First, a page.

-Kosha Doshi

BACKGROUND (Commercial Purpose Nurses)

 In the year 1995, an agreement to sell was signed by Lilavati Kritilal Mehta Medical Trust and M/s Unique Shanti Developers. The developers had constructed 2 buildings called ‘Madhuvan’ with a total of 32, 1 BHK flats. This construction took place in the colony ‘Shanti Park’ located in Thane, Maharashtra. The hospital authorities had booked 29 out of 32 flats as accommodation for the nurses; eventually receiving the certificate of completion on 17th February 1997. Due to the bad quality of construction, it became unfit to live in causing the tenants to vacate it. In 2002, the building flats were abandoned and since 2004 it had not been occupied by anyone. 

   A dispute arose among the trustees and a case was filed for the same. There came a situation where the repair cost for the flats was much higher than the cost of reconstruction. Claims came into the picture that the developer had obtained the certificate of completion by fraud. When a complaint was registered, an assertion was made that the claim was barred by limitations under 24 A of the Consumer Protection Act, 1986 as 2 years had passed and the dispute among trustees could not form sufficient reason for the delay. 

 The judgment passed by NCDRC on the 25th of October, 2016 stated that the hostel the hospital trust provided to the nurses was for a commercial purpose and therefore did not constitute a consumer. 


CURRENT ISSUE (Commercial Purpose Nurses)

 An appeal was filed against the decision of NCDRC which was heard by Justice Mohan M Shatanagowdar and Justice Ajay Rastogi. The major issue was whether the purchase of flats by the hospital trust for accommodation and facility of nurses was the purchase of services and does the act amount to a commercial purpose. 

   The actions taken by the hospital were a duty of care they owed the nurses. The action of providing flats was to increase the medical care which would be provided to the hospital. The principle of commercial purpose as defined under Section 2 (1) (d) of the Consumer Protection Act, 1986 was the issue at hand for the following appeal. 


   A few principles were laid down while passing the judgment. The principles were:

  • To determine whether the agreement was for a commercial purpose or not along with the need to scan into the background, facts, and circumstances of the situation. Under basic circumstances, a commercial purpose meant industrial, manufacturing activities or a business transaction between commercial institutions.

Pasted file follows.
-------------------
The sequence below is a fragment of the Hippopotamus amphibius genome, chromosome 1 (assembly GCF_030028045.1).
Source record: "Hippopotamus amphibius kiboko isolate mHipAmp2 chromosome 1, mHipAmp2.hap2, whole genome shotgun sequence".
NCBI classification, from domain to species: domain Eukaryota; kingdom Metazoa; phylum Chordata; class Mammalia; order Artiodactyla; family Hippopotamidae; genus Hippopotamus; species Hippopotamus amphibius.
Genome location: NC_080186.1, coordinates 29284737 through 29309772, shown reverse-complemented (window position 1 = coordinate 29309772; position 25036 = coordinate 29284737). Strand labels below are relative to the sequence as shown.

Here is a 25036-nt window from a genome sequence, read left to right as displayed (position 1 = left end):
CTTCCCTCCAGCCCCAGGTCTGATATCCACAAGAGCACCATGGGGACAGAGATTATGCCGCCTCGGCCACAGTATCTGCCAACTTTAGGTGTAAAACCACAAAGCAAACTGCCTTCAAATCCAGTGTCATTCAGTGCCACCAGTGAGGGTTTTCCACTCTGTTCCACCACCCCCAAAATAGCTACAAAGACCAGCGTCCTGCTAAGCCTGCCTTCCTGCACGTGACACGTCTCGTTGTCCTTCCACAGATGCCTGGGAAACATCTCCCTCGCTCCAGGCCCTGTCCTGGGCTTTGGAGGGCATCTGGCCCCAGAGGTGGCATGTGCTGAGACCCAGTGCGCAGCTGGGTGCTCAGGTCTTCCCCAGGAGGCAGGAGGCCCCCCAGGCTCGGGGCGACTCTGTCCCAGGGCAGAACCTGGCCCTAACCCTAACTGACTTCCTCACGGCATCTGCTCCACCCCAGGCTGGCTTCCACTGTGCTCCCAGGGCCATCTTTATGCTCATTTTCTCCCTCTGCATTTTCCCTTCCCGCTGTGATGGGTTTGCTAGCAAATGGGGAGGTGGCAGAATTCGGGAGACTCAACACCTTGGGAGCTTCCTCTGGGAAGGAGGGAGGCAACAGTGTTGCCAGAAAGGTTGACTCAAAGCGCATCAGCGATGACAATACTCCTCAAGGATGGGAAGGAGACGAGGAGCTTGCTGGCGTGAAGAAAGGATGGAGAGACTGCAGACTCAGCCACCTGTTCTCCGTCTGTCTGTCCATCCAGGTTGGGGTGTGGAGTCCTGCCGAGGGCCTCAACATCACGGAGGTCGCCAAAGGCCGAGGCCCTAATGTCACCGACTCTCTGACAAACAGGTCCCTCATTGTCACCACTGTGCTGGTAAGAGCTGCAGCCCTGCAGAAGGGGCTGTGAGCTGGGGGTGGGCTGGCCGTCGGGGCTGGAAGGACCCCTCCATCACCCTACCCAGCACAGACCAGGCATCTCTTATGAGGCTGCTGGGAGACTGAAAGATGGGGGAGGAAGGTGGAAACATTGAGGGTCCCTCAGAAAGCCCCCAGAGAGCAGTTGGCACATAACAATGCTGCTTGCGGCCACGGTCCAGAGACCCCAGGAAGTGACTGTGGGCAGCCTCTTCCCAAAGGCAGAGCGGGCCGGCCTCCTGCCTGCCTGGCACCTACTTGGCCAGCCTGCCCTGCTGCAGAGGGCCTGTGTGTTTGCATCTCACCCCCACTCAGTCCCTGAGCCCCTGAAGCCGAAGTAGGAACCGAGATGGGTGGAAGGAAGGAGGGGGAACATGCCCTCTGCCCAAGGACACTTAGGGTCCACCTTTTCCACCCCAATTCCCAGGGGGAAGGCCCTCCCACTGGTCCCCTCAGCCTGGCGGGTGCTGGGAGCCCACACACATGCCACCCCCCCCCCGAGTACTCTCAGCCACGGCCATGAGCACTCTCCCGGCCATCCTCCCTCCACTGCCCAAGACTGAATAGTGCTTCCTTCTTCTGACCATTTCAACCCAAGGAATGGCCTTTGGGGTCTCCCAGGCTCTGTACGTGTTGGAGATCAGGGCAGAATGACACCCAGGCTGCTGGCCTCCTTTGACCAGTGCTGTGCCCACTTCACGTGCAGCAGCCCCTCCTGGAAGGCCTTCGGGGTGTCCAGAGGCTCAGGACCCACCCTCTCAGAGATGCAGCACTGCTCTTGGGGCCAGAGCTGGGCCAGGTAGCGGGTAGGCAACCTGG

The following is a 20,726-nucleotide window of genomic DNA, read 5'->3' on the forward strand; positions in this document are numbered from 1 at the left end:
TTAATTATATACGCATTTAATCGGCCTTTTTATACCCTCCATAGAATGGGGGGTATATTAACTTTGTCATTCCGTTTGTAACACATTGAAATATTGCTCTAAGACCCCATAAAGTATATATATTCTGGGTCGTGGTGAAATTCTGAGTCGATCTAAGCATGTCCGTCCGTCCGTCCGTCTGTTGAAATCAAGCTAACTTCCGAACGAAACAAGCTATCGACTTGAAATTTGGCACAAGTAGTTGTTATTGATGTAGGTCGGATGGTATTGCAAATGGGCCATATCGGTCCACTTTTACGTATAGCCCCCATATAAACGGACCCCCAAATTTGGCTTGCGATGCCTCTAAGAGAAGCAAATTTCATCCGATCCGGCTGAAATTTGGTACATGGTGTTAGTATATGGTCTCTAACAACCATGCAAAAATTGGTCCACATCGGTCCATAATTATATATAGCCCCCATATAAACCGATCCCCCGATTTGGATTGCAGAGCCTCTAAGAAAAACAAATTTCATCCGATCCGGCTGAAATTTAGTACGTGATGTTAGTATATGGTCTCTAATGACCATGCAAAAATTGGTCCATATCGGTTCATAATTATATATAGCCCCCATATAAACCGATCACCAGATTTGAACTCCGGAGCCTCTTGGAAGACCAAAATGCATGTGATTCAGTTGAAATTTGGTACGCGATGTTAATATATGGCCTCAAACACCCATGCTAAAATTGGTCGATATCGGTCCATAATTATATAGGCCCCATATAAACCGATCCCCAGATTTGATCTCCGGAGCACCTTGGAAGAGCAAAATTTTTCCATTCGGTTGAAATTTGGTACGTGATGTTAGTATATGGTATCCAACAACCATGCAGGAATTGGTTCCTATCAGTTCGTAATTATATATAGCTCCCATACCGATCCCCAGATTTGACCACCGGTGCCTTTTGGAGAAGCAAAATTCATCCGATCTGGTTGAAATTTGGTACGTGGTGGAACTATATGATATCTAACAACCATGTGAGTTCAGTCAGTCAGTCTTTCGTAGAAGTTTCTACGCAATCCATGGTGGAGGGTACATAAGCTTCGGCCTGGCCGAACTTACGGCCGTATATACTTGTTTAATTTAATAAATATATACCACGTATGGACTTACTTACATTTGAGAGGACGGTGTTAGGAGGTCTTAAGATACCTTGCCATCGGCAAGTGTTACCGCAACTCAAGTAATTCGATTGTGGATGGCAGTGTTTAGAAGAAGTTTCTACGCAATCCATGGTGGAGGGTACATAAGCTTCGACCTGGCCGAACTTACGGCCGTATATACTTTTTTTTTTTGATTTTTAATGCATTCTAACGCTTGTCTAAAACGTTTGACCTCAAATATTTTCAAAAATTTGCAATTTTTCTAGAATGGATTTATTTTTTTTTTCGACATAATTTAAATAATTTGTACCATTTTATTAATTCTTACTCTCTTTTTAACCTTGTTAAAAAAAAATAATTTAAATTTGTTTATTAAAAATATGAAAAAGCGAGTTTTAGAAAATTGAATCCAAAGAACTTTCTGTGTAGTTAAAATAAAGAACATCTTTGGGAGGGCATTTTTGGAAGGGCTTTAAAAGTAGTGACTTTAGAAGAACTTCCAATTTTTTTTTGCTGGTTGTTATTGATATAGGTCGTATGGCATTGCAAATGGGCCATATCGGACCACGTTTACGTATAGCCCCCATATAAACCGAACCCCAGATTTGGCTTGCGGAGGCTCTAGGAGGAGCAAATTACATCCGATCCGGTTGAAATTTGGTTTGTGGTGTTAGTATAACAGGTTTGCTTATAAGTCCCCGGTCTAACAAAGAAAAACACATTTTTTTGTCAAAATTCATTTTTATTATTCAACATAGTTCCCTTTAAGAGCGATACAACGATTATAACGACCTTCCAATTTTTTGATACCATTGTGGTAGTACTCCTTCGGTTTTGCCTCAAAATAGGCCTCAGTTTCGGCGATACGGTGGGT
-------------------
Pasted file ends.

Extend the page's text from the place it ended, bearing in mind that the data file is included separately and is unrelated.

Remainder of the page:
• There needs to exist a close connection and a directness test whereby the establishment of a link between the purchase of goods/ services and the generation of profits is made. 
  • The identity of the person purchasing goods/ services is unquestionable and only the dominant intent or purpose of the individual matters.
  • The question of the test does not come into picture regardless of whether the dominant purpose is for personal use or consumption for self/ beneficiary.

   The court stated that there might be a connection where providing residence brings forth a sense of obligation upon the nurses towards the hospital. This could lead to improved efficiency among the nurses indirectly bringing about higher profits for the hospital. But the judges held that there exists no direct links or connections for the same.  

   The principles of ‘Commercial Purpose’ were established in this case where reference was made to Spring Meadows Hospital v. Harjol Ahluwalia; Laxmi Engineering Works v. PSG Industrial Institute and Paramount Digital Color Lab v. Agfa India Pvt. Ltd. This brought forth that the hiring of service for the beneficiary is also included as a consumer. 

   The findings of the court consisted that no direct nexus between the hospital’s act of buying flats and the profit of the hospital. The flat was not used for any medical act or any facility which can be related to a hospital’s activities. Thereby the dominant purpose test failed. The purpose with which the hospital performed the act was to reduce the challenges faced by nurses due to lack of permanent residence. 



   The appeal brought about a certain set of principles for further determination of ‘Commercial Purpose’. A note was made by the judges’ regarding the importance and duties of nurses and hospitals. The emotional strength they provide patients, the medication, assistance and vital resource was considered to be remarkable. The judgment consisted of the following aspects that the appeal is maintainable, the hospital is a consumer and the judgment of NCDRC is set aside. 

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